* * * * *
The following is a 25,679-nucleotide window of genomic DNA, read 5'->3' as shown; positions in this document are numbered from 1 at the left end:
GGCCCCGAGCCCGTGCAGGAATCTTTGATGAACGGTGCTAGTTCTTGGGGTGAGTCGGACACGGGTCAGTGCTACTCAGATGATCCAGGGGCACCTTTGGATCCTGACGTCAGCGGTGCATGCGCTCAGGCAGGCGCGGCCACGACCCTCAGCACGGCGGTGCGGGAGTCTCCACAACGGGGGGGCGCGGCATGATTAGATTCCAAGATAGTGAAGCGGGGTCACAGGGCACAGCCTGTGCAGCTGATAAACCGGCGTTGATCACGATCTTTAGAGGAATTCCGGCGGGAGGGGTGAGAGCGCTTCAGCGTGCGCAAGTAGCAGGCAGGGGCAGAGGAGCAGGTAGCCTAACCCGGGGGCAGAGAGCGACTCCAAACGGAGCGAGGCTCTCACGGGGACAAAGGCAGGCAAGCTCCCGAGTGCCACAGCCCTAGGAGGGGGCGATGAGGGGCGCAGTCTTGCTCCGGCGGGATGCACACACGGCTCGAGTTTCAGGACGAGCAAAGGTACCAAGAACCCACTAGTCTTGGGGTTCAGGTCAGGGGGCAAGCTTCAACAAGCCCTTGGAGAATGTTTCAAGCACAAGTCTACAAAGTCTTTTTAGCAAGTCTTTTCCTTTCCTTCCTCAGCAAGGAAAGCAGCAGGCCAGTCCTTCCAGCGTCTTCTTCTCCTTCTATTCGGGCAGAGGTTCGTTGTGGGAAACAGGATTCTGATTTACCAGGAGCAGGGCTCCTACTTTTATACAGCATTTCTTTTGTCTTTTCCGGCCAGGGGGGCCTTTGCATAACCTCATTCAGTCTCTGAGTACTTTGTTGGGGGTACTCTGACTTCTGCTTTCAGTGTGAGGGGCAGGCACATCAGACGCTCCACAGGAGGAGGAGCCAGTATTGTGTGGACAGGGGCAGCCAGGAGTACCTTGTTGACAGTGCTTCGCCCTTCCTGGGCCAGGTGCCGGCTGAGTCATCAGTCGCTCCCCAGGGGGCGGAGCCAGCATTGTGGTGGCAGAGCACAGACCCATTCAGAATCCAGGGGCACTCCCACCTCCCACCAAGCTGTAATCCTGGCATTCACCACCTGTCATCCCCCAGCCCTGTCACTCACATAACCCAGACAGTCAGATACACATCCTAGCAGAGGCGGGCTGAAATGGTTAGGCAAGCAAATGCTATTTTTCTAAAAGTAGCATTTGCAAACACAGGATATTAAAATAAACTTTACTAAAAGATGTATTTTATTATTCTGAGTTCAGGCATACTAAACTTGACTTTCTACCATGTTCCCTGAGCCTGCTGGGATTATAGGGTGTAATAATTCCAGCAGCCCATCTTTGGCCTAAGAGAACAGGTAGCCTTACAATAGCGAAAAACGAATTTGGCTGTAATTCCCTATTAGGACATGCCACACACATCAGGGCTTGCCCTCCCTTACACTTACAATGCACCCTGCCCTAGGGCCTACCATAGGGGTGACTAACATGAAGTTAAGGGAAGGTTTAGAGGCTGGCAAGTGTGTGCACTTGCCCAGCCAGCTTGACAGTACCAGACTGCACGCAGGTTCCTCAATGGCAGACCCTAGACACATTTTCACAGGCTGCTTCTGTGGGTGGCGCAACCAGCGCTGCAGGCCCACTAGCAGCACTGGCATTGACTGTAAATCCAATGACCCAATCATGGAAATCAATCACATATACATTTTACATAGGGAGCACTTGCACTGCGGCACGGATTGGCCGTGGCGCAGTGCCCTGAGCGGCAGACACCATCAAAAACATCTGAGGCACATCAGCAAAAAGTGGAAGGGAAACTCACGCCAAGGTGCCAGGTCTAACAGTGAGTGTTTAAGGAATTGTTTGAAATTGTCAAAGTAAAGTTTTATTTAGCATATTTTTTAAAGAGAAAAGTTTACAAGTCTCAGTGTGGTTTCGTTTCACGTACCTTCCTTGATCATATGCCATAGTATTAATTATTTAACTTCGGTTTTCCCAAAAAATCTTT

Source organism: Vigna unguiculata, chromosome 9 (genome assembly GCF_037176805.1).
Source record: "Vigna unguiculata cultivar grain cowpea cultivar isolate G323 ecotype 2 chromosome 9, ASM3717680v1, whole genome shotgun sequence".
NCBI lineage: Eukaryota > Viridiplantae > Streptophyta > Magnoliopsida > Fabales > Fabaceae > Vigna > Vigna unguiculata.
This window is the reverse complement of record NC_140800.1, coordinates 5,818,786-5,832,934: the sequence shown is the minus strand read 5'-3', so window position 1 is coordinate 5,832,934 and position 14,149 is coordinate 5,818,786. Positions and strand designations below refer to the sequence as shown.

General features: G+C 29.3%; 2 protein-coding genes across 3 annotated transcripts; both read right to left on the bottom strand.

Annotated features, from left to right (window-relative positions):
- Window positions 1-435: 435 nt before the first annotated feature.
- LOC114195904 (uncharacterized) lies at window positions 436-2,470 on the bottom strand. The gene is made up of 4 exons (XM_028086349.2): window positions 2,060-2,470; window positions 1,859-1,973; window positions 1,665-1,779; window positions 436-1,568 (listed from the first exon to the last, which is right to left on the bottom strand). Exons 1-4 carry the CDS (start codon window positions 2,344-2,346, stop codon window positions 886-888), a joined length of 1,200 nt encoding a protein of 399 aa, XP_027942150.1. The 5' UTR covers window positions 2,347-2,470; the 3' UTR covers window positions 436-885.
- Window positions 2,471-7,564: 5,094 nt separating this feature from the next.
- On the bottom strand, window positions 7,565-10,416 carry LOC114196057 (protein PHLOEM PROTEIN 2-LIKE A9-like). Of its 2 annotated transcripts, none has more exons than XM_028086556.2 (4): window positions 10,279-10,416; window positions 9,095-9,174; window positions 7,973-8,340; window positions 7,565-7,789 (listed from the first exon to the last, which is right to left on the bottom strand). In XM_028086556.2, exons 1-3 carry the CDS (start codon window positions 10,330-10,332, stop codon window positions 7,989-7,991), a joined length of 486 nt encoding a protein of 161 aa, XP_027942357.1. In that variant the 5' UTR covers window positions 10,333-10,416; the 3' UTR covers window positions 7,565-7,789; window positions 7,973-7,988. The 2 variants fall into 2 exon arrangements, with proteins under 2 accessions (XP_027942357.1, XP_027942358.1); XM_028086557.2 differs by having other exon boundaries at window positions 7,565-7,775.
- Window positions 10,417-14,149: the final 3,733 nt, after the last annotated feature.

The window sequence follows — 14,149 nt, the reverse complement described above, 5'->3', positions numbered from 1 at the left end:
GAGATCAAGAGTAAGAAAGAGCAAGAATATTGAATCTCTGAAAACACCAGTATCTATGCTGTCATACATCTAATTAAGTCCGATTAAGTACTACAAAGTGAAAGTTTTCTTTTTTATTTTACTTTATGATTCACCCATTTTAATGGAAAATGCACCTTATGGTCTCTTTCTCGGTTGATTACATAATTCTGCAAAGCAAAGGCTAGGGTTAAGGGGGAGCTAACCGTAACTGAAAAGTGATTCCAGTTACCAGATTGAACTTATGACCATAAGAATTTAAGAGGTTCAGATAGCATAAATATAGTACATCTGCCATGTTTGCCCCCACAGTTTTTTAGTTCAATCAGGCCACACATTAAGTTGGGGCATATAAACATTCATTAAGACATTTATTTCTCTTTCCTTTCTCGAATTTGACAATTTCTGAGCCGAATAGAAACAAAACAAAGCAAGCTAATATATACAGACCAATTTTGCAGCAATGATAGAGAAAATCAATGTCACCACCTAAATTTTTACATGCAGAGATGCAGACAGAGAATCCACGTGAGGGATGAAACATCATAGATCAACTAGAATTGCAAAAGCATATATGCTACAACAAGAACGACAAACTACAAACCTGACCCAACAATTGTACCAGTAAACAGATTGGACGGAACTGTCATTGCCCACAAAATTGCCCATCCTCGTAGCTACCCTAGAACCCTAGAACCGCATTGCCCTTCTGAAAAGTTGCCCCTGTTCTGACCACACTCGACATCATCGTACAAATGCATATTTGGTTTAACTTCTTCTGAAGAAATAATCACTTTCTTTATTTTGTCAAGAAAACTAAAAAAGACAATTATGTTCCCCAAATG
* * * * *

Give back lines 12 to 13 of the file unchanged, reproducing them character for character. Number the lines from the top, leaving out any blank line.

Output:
- On the bottom strand, window positions 7,565-10,416 carry LOC114196057 (protein PHLOEM PROTEIN 2-LIKE A9-like). Of its 2 annotated transcripts, none has more exons than XM_028086556.2 (4): window positions 10,279-10,416; window positions 9,095-9,174; window positions 7,973-8,340; window positions 7,565-7,789 (listed from the first exon to the last, which is right to left on the bottom strand). In XM_028086556.2, exons 1-3 carry the CDS (start codon window positions 10,330-10,332, stop codon window positions 7,989-7,991), a joined length of 486 nt encoding a protein of 161 aa, XP_027942357.1. In that variant the 5' UTR covers window positions 10,333-10,416; the 3' UTR covers window positions 7,565-7,789; window positions 7,973-7,988. The 2 variants fall into 2 exon arrangements, with proteins under 2 accessions (XP_027942357.1, XP_027942358.1); XM_028086557.2 differs by having other exon boundaries at window positions 7,565-7,775.
- Window positions 10,417-14,149: the final 3,733 nt, after the last annotated feature.